When you focus on faults, you give agents a perfect excuse to talk you down in price.

Sure, sellers may feel they are being honest by discussing their home’s faults. But agents often treat them as chumps. “A fool and his money are soon parted”, as the saying goes. It’s true. Don’t be foolish. Don’t focus on the faults of your home.

No one is suggesting you cover-up faults, especially something major that could severely impact your sale price. It’s obvious faults (if you must call them “faults”) that you have no need to highlight.

Believe it, the agents – and the buyers – will soon tell you all that’s wrong with your home.

So, if you don’t stick up for your home, if you don’t accentuate its positive points, who will do it for you? The agents? Rarely. The buyers? Hardly.


Rather than focus on faults, do what good agents do: Turn negatives into positives – or, at the very least, play them down.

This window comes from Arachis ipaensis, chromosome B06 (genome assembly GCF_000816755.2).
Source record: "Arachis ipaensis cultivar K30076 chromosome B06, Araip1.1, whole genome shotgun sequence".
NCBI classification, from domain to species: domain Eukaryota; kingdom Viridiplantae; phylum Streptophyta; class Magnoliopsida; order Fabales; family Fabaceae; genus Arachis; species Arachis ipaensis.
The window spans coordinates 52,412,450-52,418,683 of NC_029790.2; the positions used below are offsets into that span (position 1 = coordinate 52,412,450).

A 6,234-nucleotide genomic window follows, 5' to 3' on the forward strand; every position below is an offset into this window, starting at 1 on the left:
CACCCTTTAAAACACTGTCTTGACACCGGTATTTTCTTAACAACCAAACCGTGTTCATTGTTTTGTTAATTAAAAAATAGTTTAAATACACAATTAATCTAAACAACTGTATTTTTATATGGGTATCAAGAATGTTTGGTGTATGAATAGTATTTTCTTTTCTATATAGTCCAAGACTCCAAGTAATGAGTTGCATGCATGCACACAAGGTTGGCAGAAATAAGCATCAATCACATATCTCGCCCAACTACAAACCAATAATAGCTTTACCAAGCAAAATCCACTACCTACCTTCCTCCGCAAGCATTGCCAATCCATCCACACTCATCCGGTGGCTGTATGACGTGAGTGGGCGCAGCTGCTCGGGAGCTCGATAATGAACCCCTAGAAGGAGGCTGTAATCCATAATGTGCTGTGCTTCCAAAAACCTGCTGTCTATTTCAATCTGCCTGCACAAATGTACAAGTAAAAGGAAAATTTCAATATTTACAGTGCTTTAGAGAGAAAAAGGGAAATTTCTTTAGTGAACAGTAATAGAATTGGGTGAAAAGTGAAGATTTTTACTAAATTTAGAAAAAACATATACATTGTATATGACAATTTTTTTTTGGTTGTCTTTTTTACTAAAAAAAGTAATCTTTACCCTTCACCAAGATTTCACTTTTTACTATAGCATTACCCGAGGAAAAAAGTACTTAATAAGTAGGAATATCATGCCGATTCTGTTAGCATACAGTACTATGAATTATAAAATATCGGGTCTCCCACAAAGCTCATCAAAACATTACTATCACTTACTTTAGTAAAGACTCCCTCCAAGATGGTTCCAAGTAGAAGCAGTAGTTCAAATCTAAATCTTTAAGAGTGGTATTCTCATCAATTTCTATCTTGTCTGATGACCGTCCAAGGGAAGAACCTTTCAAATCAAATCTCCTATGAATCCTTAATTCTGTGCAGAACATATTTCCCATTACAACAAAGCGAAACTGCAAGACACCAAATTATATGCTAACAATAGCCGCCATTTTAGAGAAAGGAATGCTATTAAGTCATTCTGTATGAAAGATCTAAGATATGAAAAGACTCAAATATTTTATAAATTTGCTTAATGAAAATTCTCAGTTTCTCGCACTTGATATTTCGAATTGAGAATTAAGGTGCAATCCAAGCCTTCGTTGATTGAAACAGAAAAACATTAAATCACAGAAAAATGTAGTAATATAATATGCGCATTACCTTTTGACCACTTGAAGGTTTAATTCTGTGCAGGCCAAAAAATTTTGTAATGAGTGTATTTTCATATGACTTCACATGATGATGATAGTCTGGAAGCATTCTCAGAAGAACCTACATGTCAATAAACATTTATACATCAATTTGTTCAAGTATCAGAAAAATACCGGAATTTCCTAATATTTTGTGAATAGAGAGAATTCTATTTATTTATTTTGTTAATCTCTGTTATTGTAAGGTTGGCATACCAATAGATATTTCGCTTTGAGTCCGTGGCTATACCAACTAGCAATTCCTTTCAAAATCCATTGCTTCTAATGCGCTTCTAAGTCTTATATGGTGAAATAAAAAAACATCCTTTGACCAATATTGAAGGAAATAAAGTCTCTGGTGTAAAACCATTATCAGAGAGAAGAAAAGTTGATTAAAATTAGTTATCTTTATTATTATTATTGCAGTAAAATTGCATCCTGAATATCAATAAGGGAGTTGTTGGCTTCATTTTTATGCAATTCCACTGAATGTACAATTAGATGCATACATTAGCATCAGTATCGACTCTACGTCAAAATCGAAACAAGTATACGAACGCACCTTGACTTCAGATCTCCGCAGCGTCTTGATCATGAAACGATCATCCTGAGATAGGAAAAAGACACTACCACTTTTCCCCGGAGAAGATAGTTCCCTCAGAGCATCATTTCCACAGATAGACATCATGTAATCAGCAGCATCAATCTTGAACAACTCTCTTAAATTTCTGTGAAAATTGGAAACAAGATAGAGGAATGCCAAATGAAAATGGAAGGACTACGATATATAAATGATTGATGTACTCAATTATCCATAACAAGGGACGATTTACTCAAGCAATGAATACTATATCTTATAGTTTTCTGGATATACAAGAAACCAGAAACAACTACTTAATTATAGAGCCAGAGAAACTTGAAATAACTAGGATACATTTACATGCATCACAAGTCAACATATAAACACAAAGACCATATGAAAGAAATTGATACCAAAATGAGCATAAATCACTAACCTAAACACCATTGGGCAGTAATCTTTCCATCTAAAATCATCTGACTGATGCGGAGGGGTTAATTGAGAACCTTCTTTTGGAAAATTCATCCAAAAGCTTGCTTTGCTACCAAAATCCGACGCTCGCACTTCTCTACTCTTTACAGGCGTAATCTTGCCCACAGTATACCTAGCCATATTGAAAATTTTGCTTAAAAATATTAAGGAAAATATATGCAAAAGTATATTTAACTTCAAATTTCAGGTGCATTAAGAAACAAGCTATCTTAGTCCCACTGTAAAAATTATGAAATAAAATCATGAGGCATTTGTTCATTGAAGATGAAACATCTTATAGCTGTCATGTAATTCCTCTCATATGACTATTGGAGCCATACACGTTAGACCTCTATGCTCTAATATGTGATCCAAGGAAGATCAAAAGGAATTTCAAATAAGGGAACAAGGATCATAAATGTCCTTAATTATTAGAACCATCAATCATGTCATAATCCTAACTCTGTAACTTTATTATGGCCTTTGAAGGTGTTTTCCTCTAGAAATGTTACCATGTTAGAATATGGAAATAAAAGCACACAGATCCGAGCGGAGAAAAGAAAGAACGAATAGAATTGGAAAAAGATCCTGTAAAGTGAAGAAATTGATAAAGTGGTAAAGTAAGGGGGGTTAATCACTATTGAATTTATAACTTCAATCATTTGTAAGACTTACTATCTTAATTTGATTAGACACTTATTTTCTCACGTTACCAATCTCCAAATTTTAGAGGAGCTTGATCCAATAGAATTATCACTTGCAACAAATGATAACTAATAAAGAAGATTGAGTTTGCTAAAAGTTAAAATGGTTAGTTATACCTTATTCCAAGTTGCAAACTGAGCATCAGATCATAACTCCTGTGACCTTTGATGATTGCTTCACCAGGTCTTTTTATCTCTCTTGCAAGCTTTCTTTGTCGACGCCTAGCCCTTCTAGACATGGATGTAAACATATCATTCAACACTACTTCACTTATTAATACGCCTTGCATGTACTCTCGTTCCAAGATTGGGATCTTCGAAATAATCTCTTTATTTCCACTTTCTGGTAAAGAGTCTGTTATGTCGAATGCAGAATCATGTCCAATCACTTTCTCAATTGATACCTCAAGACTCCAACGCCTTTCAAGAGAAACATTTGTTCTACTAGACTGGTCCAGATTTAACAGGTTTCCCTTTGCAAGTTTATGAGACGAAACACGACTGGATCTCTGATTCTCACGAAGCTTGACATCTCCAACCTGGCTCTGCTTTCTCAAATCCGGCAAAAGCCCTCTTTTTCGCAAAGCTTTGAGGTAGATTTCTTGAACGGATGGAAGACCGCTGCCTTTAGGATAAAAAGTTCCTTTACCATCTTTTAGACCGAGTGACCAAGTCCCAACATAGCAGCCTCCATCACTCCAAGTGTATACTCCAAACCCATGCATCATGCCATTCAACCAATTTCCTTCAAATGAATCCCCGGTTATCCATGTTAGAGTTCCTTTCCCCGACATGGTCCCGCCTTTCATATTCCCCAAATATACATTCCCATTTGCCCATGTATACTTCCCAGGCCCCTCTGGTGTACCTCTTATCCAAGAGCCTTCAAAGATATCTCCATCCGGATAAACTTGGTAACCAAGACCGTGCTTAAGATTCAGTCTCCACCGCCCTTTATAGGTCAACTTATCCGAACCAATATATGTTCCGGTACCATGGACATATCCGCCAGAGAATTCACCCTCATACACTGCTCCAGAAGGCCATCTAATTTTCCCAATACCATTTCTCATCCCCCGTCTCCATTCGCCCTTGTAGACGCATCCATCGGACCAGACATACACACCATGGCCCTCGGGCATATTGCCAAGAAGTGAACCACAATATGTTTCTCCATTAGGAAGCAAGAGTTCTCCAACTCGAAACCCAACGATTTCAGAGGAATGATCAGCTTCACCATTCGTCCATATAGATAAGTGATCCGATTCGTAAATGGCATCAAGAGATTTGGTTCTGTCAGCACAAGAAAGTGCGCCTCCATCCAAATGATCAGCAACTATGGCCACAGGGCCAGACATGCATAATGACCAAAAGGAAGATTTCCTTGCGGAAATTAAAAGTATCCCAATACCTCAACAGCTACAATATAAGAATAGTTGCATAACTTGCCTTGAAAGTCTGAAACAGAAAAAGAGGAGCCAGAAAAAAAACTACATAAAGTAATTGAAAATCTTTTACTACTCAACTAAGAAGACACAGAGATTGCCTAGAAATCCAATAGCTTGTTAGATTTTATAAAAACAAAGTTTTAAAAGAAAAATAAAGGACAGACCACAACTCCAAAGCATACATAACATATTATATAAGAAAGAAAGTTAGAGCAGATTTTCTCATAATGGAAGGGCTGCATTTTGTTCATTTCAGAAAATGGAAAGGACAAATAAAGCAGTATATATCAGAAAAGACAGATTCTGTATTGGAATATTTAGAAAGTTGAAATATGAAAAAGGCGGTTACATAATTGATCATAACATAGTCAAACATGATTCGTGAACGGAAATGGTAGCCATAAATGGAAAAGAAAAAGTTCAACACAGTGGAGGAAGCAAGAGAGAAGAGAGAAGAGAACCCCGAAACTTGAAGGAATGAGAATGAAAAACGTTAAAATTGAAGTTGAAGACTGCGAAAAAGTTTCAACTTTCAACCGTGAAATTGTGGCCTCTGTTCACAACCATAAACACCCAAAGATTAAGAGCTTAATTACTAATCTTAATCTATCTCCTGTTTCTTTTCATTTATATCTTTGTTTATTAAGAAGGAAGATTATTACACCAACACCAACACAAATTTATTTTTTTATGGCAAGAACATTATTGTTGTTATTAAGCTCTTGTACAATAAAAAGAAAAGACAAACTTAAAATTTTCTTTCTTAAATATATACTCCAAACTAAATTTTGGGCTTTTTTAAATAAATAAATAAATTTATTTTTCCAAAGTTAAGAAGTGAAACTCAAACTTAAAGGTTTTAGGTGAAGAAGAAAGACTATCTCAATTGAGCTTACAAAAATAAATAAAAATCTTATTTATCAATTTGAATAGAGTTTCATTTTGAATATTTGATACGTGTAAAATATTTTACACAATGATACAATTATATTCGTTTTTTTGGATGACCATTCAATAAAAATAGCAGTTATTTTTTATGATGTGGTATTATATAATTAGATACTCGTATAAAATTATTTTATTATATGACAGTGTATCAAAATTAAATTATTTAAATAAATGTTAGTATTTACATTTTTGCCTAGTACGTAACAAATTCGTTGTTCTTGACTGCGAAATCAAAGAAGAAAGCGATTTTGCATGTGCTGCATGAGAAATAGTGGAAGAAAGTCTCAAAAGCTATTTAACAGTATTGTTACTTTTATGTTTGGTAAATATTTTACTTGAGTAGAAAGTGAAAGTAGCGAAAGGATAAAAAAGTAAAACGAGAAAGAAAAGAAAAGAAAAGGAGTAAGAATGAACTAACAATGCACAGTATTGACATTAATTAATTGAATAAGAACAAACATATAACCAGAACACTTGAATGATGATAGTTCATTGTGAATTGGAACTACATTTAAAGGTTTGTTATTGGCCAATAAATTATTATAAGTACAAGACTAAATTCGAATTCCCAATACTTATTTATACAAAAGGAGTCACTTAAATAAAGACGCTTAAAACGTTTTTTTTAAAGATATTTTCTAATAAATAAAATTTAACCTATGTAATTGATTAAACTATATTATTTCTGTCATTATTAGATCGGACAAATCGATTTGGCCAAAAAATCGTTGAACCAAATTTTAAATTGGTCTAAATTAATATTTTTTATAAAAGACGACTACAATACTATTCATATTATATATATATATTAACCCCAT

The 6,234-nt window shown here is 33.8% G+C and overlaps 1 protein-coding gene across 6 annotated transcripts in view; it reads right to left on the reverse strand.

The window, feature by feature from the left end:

For example, if your home is on a busy road, don’t say, “I know we are on a busy road.” Wait until agents or buyers say to you, “But your home is on a busy road.” You might then reply, “But it’s only busy in peak hours. At nights and weekends, it’s much quieter.”

Or if your home backs onto a railway line. Some buyers – especially grown-up little boys (men) – love trains. They fondly remember a model train set from childhood. There is something about the sound of a travelling train that triggers a warm sensation in some (usually male) buyers.

To any negative that’s pointed out to you about your home, you should reply: “That’s why it’s priced so reasonably.”

Yes, if your home was perfect, if it had no faults, if it was everyone’s idea of a dream home, you might get double the price. But who owns such a home? Almost no one.